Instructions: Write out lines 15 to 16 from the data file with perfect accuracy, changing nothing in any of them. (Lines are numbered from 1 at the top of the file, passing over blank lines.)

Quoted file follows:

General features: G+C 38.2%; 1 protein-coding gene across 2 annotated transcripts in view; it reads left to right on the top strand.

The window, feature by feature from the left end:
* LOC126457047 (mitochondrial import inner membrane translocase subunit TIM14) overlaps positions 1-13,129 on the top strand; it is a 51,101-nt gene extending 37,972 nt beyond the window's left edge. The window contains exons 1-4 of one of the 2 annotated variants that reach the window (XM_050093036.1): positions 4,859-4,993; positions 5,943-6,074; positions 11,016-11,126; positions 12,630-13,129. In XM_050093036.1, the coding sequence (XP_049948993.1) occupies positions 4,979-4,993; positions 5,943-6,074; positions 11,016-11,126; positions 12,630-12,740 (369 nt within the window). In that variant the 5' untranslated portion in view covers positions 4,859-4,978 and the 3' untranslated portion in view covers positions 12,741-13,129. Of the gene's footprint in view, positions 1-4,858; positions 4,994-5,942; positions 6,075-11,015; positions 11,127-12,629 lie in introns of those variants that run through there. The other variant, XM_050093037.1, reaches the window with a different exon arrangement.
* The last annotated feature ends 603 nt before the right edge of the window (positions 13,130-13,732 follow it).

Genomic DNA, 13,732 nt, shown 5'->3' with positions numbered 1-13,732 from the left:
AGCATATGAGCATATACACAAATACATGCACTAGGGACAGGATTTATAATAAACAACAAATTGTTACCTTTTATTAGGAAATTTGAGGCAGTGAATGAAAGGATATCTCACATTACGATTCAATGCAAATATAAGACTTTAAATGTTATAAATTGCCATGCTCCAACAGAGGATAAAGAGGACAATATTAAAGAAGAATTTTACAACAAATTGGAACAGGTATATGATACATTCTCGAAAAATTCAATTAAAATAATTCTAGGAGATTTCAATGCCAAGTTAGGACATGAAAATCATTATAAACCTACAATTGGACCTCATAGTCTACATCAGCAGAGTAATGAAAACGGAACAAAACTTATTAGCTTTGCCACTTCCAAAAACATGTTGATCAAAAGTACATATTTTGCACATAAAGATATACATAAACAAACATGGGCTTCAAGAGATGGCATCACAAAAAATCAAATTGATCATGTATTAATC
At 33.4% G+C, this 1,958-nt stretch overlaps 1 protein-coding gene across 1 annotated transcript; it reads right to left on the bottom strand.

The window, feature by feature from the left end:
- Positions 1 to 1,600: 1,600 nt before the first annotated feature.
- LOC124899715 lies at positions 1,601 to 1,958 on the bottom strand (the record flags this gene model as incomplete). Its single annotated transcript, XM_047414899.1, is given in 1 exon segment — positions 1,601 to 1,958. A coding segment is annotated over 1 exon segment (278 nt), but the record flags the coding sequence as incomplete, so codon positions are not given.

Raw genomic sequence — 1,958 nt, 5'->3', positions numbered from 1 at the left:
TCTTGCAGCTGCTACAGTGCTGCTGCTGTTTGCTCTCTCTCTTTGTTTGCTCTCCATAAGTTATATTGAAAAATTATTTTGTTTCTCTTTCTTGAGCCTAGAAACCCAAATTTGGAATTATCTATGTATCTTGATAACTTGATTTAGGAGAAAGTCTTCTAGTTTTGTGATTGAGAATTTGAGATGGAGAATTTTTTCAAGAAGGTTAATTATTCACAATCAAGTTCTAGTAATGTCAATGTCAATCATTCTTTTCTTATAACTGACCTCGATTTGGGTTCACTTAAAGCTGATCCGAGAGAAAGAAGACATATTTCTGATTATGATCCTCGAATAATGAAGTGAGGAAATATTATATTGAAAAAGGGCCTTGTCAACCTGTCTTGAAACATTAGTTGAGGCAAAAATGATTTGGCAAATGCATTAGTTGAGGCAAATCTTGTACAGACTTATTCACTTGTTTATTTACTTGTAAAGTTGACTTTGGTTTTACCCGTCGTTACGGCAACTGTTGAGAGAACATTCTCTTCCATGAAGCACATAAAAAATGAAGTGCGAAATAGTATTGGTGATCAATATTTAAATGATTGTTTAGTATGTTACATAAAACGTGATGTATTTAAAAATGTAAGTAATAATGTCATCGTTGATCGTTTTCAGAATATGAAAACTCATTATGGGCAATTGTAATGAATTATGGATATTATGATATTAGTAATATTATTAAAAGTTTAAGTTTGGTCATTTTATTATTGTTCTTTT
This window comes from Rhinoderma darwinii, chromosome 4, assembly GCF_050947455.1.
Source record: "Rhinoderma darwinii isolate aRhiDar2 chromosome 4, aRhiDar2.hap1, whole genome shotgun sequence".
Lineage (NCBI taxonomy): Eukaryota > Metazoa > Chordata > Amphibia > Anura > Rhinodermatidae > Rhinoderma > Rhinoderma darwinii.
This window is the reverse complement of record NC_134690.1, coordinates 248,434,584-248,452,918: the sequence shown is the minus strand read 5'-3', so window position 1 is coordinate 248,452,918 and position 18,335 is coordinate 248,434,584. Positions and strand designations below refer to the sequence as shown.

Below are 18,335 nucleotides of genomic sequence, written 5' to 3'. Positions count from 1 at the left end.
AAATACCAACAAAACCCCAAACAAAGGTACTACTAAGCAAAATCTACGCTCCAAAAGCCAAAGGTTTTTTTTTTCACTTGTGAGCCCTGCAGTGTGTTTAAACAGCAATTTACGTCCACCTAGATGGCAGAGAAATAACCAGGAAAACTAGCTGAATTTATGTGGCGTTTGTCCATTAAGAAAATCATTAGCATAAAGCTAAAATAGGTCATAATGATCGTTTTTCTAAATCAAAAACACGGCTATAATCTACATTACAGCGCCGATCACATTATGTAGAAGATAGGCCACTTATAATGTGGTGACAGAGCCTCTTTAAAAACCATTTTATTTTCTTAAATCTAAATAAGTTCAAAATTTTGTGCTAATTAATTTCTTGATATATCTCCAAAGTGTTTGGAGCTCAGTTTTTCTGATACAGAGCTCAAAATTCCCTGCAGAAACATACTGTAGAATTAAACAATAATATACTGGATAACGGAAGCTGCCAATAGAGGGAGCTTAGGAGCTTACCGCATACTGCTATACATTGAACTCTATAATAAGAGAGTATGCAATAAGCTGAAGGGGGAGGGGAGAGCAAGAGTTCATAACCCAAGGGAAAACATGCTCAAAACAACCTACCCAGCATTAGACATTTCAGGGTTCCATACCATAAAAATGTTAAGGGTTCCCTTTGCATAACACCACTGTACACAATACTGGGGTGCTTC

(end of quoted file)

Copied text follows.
Lineage (NCBI taxonomy): Eukaryota > Metazoa > Chordata > Amphibia > Anura > Rhinodermatidae > Rhinoderma > Rhinoderma darwinii.
This window is the reverse complement of record NC_134690.1, coordinates 248,434,584-248,452,918: the sequence shown is the minus strand read 5'-3', so window position 1 is coordinate 248,452,918 and position 18,335 is coordinate 248,434,584. Positions and strand designations below refer to the sequence as shown.